The market segmentation of Qantas airlines can be termed as complex, based on the fact that segments have varied needs, requirements and expectations. Behavioral segmentation is generally adopted by the airline for target market selection. Qantas positions its airline services as one that provides endless comfort and the topmost quality world class service (Quantas has always been ranked as one of the top airlines globally). Safety is another aspect that comes into focus. It is also portrayed as a stylish airline that the passengers would like to get associated with (Ansoff, 2007). The target audiences of Qantas are business travelers who are travelling in or outside Australia. This is further broken down into routine travelers, conference travelers or emergency business travelers. Also, the leisure travelers are targeted by the airline. Again, this gets broken down into weekend tourists and multiple destination travelers. The target audience of Qantas doesn't hesitate to pay for the luxuries provided by the airline. It has a very popular customer loyalty program, known as Qantas Frequent Flier. It is the most premier of its kind in Australia and has more than 9 million members. The programme is very effective towards drawing in frequent business travelers. For the leisure travelers, the flight booking systems, in-flight services, the meals, allocation of seats, additional guidance services, very high safety records etc. are the attributes that become the determining factors (Freeman, 2010).
With an increasing competitiveness in the airline industry Qantas pays immense importance to product planning. Products are crafted to attract new customers and hold on to the current ones. Profitability is held at a very high priority. The products of Qantas include either passenger travelling accommodations in their airlines or freight containers.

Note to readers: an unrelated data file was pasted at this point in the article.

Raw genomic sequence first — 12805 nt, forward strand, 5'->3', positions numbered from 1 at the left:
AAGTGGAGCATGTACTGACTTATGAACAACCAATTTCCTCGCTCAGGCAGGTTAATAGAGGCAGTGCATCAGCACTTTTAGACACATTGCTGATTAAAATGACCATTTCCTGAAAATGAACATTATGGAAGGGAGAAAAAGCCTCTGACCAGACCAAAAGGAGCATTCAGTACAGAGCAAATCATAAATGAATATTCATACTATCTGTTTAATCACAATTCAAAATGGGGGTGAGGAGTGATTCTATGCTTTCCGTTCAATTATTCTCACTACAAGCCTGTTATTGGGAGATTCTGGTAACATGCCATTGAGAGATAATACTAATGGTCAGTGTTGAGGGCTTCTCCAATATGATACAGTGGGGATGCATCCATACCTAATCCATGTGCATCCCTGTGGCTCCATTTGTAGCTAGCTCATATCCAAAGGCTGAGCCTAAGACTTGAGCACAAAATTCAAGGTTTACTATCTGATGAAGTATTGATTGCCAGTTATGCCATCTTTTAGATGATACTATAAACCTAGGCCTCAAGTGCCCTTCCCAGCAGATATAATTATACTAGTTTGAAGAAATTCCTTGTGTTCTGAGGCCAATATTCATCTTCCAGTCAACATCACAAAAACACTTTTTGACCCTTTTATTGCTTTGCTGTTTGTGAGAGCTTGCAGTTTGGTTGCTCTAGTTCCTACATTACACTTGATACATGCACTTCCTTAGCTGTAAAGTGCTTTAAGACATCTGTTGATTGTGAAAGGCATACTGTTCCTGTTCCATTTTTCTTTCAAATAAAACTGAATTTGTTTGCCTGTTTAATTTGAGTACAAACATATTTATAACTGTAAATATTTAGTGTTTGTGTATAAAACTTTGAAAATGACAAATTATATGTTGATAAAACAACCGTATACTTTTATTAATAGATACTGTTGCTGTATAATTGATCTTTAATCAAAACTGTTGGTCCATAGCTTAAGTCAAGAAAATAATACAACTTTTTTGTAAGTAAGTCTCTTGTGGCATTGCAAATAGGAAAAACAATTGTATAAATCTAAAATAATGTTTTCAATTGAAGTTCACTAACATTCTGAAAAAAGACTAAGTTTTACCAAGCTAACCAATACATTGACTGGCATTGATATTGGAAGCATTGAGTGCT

Basically, Qantas offers premium travelling arrangements. A range of flying arrangements is offered by Qantas. First class, international business class, international economy, premium economy. Various kinds of seating arrangements, in flight services, meals and amenities are provided in each class. Domestic flights have separate business and economy classes, with separate in-flight passenger entertainment services (Paul, 2011).
Qantas always tries to augment its products with better services. Flight information is available online or received from the company via SMS.
The company tries to add up sophisticated and more advanced aircrafts to its fleet at regular intervals. In-flight entertainment has been given a boost with more investments in them
Provides its customers with best connecting flights around the world
It conducts one of the most popular frequent flyer programs in the world
One of the topmost industry brand names, used for attracting millions of passengers. The company history, logo and slogan distinguish it from its industry rivals.
Better connecting flight, safer containers, one of the quickest routes through the world are offered (Hussey, 2012)
Qantas majorly uses 'cost plus margin' method of product pricing. Markets with more demands prompts higher pricing for Qantas. Competitive pricing methods are also uses
Penetrative pricing is used for its low cost airlines
Qantas provides price discounts without portraying them as discounts. This is to maintain the customer price perception.
Frequent flyer program offers fantastic customer benefits (Proctor, 2000)
Advertisement - TV, radio, internet advertising, billboards, brochures, magazines etc are used for the purposes of branding and product promotion. Direct marketing is used to send across messages. Messages are customized as per each customer, to hit them at a personal level. This strategy has so far been very successful. It has been far more effective than using mass media to send across mass communication messages (Jackacki, 2001).
Social networking, blogs, email marketing are used to get closer to customers
PR activities, sponsorships of sports and event art & entertainment related programs, involvement and sponsorship of various charitable programs etc (Healey, 2008)
Direct sales are conducted from Qantas counters at the airports
Qantas' own retail outlets are used for ticket sales
Internet is being used more increasingly. Company website and other travel stes are used to sell tickets
Telephone and mobile phones can be used to buy tickets
Travel agents (intermediaries) are used (Thompson, 2010)